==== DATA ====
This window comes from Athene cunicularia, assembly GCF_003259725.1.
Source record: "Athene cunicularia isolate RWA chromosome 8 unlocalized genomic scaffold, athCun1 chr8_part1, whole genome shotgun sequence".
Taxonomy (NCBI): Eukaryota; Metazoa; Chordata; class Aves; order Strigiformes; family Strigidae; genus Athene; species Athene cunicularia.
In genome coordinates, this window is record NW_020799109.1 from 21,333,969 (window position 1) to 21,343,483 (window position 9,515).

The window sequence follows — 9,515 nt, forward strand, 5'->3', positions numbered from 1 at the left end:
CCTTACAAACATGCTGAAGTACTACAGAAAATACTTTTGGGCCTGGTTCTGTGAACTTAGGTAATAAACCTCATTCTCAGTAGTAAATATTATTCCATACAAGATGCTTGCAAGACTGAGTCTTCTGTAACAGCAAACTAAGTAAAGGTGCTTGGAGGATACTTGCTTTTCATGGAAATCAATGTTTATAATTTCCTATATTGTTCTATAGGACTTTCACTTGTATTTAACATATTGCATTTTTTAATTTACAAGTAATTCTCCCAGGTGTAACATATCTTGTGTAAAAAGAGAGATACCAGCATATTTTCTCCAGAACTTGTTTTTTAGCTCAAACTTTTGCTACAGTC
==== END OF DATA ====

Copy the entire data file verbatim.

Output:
This window comes from Athene cunicularia, assembly GCF_003259725.1.
Source record: "Athene cunicularia isolate RWA chromosome 8 unlocalized genomic scaffold, athCun1 chr8_part1, whole genome shotgun sequence".
Taxonomy (NCBI): Eukaryota; Metazoa; Chordata; class Aves; order Strigiformes; family Strigidae; genus Athene; species Athene cunicularia.
In genome coordinates, this window is record NW_020799109.1 from 21,333,969 (window position 1) to 21,343,483 (window position 9,515).

The window sequence follows — 9,515 nt, forward strand, 5'->3', positions numbered from 1 at the left end:
CCTTACAAACATGCTGAAGTACTACAGAAAATACTTTTGGGCCTGGTTCTGTGAACTTAGGTAATAAACCTCATTCTCAGTAGTAAATATTATTCCATACAAGATGCTTGCAAGACTGAGTCTTCTGTAACAGCAAACTAAGTAAAGGTGCTTGGAGGATACTTGCTTTTCATGGAAATCAATGTTTATAATTTCCTATATTGTTCTATAGGACTTTCACTTGTATTTAACATATTGCATTTTTTAATTTACAAGTAATTCTCCCAGGTGTAACATATCTTGTGTAAAAAGAGAGATACCAGCATATTTTCTCCAGAACTTGTTTTTTAGCTCAAACTTTTGCTACAGTC